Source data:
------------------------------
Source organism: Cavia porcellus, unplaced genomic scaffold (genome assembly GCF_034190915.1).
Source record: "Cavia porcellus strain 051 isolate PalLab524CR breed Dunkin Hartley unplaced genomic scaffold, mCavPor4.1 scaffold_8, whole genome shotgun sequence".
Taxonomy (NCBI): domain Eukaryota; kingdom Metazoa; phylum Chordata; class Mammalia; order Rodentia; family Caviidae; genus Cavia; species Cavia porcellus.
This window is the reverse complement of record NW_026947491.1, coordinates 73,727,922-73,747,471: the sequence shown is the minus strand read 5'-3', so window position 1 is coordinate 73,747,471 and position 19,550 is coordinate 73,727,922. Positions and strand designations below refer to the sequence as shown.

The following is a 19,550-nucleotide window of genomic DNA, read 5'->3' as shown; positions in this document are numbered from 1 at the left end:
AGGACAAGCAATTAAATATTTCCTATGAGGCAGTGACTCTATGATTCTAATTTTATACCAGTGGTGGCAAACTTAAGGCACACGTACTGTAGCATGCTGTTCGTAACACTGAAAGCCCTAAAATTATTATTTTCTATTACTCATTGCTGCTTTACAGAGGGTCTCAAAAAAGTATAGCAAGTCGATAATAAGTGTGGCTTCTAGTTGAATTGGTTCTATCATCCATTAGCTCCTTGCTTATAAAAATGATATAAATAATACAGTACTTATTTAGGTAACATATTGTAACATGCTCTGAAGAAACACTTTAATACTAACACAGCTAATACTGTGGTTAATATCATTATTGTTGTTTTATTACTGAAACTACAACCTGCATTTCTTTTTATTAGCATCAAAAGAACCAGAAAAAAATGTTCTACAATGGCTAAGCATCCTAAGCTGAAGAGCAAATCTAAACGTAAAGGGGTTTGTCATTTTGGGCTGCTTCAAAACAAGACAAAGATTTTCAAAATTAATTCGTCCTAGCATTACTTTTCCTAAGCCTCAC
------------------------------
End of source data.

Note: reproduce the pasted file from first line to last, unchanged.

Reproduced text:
Source organism: Cavia porcellus, unplaced genomic scaffold (genome assembly GCF_034190915.1).
Source record: "Cavia porcellus strain 051 isolate PalLab524CR breed Dunkin Hartley unplaced genomic scaffold, mCavPor4.1 scaffold_8, whole genome shotgun sequence".
Taxonomy (NCBI): domain Eukaryota; kingdom Metazoa; phylum Chordata; class Mammalia; order Rodentia; family Caviidae; genus Cavia; species Cavia porcellus.
This window is the reverse complement of record NW_026947491.1, coordinates 73,727,922-73,747,471: the sequence shown is the minus strand read 5'-3', so window position 1 is coordinate 73,747,471 and position 19,550 is coordinate 73,727,922. Positions and strand designations below refer to the sequence as shown.

The following is a 19,550-nucleotide window of genomic DNA, read 5'->3' as shown; positions in this document are numbered from 1 at the left end:
AGGACAAGCAATTAAATATTTCCTATGAGGCAGTGACTCTATGATTCTAATTTTATACCAGTGGTGGCAAACTTAAGGCACACGTACTGTAGCATGCTGTTCGTAACACTGAAAGCCCTAAAATTATTATTTTCTATTACTCATTGCTGCTTTACAGAGGGTCTCAAAAAAGTATAGCAAGTCGATAATAAGTGTGGCTTCTAGTTGAATTGGTTCTATCATCCATTAGCTCCTTGCTTATAAAAATGATATAAATAATACAGTACTTATTTAGGTAACATATTGTAACATGCTCTGAAGAAACACTTTAATACTAACACAGCTAATACTGTGGTTAATATCATTATTGTTGTTTTATTACTGAAACTACAACCTGCATTTCTTTTTATTAGCATCAAAAGAACCAGAAAAAAATGTTCTACAATGGCTAAGCATCCTAAGCTGAAGAGCAAATCTAAACGTAAAGGGGTTTGTCATTTTGGGCTGCTTCAAAACAAGACAAAGATTTTCAAAATTAATTCGTCCTAGCATTACTTTTCCTAAGCCTCAC